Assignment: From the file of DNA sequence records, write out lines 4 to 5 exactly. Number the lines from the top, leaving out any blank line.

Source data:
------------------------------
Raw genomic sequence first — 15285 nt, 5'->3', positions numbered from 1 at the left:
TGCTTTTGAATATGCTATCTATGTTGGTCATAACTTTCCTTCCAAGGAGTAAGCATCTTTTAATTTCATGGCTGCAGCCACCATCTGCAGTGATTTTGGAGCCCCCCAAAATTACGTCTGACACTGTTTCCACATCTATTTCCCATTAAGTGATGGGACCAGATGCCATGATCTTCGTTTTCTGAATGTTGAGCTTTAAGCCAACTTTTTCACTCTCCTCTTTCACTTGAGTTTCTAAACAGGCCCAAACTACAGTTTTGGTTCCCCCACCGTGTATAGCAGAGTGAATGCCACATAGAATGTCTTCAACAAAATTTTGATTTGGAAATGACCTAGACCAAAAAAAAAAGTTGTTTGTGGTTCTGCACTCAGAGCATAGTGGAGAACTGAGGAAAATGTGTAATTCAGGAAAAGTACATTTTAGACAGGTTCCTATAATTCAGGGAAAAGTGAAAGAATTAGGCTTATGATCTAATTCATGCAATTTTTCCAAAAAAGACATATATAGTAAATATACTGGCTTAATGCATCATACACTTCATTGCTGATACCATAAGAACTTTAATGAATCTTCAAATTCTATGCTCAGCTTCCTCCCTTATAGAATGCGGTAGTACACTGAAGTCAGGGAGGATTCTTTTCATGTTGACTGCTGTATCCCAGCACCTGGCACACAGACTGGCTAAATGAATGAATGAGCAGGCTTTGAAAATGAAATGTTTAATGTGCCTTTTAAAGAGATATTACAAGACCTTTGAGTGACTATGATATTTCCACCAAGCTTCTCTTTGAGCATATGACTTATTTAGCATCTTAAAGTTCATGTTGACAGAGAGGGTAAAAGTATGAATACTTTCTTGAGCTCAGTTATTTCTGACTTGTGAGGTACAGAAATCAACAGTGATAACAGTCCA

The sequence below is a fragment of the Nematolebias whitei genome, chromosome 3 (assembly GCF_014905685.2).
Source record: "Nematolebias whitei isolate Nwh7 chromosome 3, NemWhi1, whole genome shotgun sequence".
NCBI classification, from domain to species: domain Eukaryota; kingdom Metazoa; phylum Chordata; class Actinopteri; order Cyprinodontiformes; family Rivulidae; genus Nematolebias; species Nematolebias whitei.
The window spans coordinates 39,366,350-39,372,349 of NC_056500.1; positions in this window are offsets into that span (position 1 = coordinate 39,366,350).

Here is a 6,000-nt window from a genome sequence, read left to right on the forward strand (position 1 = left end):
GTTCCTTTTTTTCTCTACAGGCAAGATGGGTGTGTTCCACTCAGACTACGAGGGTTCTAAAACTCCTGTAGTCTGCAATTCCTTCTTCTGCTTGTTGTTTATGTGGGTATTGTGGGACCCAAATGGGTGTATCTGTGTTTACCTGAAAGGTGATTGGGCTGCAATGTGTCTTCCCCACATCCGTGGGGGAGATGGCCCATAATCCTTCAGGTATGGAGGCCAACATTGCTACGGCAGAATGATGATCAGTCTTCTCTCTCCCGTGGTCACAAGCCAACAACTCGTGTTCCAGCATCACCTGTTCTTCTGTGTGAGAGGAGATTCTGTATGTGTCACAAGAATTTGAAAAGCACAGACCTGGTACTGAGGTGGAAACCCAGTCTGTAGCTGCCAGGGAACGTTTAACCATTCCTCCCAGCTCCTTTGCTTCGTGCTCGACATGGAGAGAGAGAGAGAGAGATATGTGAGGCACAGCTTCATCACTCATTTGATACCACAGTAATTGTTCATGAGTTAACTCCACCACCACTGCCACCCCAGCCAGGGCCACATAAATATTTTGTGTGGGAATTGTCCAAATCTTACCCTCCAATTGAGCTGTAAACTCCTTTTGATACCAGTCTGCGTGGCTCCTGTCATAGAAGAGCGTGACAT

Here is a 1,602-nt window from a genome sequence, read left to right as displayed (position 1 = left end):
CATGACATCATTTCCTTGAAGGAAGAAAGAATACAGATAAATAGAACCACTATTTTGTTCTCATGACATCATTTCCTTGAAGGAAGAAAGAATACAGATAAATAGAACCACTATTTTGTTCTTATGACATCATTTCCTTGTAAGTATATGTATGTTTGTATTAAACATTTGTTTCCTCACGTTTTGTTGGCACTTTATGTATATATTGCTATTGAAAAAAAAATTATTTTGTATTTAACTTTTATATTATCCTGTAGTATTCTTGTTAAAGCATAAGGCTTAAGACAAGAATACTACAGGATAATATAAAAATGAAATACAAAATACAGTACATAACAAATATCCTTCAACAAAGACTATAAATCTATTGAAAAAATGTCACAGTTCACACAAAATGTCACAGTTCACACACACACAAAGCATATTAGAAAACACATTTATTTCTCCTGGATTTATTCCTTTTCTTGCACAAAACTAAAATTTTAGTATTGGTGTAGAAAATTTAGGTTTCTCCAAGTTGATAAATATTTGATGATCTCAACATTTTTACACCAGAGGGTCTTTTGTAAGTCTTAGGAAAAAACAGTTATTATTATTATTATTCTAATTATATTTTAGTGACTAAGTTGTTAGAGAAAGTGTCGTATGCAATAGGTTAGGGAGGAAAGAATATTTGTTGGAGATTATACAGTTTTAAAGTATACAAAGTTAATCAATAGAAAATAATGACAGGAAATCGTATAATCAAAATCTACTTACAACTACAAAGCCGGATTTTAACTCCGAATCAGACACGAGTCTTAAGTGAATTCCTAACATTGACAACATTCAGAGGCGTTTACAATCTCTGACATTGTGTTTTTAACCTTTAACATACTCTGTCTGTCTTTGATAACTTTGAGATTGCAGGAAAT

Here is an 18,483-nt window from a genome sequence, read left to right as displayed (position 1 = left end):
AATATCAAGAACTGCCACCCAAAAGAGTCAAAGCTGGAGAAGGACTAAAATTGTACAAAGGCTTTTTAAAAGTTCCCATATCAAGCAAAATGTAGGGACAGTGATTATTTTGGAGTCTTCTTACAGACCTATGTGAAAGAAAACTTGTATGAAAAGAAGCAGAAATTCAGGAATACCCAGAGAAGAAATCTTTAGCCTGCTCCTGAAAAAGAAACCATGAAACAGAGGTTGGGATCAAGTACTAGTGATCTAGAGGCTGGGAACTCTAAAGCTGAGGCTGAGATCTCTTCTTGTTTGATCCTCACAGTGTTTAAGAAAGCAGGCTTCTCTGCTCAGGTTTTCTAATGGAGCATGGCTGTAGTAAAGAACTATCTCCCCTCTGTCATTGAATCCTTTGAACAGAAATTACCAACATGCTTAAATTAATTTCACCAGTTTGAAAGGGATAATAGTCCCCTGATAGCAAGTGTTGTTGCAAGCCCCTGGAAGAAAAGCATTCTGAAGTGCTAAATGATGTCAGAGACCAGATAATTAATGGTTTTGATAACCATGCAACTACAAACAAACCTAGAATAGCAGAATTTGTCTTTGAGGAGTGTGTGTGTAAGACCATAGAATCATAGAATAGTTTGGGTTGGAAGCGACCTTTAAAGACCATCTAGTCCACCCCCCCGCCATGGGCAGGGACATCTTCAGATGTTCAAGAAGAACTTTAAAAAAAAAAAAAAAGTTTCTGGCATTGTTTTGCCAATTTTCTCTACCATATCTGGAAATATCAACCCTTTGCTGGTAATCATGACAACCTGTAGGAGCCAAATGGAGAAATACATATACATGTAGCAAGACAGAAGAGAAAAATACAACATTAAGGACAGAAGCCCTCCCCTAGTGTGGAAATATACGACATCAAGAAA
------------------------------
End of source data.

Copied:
Source record: "Nematolebias whitei isolate Nwh7 chromosome 3, NemWhi1, whole genome shotgun sequence".
NCBI classification, from domain to species: domain Eukaryota; kingdom Metazoa; phylum Chordata; class Actinopteri; order Cyprinodontiformes; family Rivulidae; genus Nematolebias; species Nematolebias whitei.